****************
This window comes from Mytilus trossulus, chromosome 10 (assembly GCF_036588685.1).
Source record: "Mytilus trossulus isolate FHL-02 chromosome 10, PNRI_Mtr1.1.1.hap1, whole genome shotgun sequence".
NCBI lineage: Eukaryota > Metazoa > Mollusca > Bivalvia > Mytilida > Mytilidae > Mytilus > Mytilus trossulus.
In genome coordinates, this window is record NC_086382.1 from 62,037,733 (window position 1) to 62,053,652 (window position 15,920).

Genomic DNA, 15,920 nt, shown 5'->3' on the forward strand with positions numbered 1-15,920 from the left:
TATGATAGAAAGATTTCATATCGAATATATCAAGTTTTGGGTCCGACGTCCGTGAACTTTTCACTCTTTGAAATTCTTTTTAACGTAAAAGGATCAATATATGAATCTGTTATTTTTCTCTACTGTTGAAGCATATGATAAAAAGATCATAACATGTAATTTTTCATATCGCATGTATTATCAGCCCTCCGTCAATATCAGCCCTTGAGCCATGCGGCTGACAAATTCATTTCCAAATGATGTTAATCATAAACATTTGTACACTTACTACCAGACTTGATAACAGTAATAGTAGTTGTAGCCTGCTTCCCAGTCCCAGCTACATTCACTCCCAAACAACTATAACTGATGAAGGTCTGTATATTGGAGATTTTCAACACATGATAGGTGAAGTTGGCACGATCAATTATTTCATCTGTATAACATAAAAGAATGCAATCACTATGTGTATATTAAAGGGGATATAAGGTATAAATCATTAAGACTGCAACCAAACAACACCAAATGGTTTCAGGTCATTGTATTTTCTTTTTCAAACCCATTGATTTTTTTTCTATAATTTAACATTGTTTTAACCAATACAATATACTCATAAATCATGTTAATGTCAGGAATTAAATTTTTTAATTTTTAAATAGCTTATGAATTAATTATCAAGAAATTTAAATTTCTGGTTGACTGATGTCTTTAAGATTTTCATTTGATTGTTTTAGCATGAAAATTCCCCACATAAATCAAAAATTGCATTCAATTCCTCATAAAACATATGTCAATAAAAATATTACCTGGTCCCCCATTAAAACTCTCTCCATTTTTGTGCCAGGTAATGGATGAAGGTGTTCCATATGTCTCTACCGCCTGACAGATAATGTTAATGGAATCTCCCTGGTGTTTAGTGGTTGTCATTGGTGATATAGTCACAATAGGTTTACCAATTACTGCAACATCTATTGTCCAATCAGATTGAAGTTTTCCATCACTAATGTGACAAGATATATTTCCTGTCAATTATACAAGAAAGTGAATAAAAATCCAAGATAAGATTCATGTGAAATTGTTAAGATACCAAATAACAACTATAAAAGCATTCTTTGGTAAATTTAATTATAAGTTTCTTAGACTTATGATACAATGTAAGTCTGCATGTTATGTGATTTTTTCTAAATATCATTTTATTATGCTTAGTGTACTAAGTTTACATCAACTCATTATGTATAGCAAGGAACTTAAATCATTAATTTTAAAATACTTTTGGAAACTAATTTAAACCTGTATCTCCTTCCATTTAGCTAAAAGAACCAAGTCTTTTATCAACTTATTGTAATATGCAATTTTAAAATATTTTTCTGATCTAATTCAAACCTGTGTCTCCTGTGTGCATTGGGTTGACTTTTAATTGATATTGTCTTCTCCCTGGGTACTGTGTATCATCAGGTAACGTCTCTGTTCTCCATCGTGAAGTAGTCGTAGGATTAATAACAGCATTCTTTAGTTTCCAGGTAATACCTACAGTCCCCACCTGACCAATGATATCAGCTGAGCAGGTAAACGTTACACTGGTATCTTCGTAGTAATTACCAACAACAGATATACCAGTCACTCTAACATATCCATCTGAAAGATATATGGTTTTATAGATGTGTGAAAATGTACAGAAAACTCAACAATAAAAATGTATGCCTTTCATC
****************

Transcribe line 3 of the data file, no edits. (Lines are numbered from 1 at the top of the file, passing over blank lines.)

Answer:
NCBI lineage: Eukaryota > Metazoa > Mollusca > Bivalvia > Mytilida > Mytilidae > Mytilus > Mytilus trossulus.